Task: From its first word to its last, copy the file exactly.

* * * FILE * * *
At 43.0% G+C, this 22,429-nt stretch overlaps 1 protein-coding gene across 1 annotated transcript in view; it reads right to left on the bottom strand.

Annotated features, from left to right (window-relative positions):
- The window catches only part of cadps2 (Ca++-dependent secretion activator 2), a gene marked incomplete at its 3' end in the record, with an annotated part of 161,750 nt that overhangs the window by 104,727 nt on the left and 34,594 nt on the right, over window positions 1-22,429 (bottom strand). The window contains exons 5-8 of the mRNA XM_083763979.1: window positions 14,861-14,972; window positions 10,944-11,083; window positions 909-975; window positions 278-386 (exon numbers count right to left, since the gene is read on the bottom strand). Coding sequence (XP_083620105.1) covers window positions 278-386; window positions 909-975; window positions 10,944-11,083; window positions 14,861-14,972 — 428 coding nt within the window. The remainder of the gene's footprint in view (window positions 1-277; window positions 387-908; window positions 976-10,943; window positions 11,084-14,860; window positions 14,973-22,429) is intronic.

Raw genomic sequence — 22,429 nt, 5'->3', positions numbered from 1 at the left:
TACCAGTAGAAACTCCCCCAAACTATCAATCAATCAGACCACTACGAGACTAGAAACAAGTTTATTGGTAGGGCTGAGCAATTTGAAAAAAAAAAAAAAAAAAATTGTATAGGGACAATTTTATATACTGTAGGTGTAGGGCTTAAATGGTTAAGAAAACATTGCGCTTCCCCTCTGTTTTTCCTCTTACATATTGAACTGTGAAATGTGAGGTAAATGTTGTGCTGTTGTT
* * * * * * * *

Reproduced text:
At 43.0% G+C, this 22,429-nt stretch overlaps 1 protein-coding gene across 1 annotated transcript in view; it reads right to left on the bottom strand.

Annotated features, from left to right (window-relative positions):
- The window catches only part of cadps2 (Ca++-dependent secretion activator 2), a gene marked incomplete at its 3' end in the record, with an annotated part of 161,750 nt that overhangs the window by 104,727 nt on the left and 34,594 nt on the right, over window positions 1-22,429 (bottom strand). The window contains exons 5-8 of the mRNA XM_083763979.1: window positions 14,861-14,972; window positions 10,944-11,083; window positions 909-975; window positions 278-386 (exon numbers count right to left, since the gene is read on the bottom strand). Coding sequence (XP_083620105.1) covers window positions 278-386; window positions 909-975; window positions 10,944-11,083; window positions 14,861-14,972 — 428 coding nt within the window. The remainder of the gene's footprint in view (window positions 1-277; window positions 387-908; window positions 976-10,943; window positions 11,084-14,860; window positions 14,973-22,429) is intronic.

Raw genomic sequence — 22,429 nt, 5'->3', positions numbered from 1 at the left:
TACCAGTAGAAACTCCCCCAAACTATCAATCAATCAGACCACTACGAGACTAGAAACAAGTTTATTGGTAGGGCTGAGCAATTTGAAAAAAAAAAAAAAAAAAATTGTATAGGGACAATTTTATATACTGTAGGTGTAGGGCTTAAATGGTTAAGAAAACATTGCGCTTCCCCTCTGTTTTTCCTCTTACATATTGAACTGTGAAATGTGAGGTAAATGTTGTGCTGTTGTT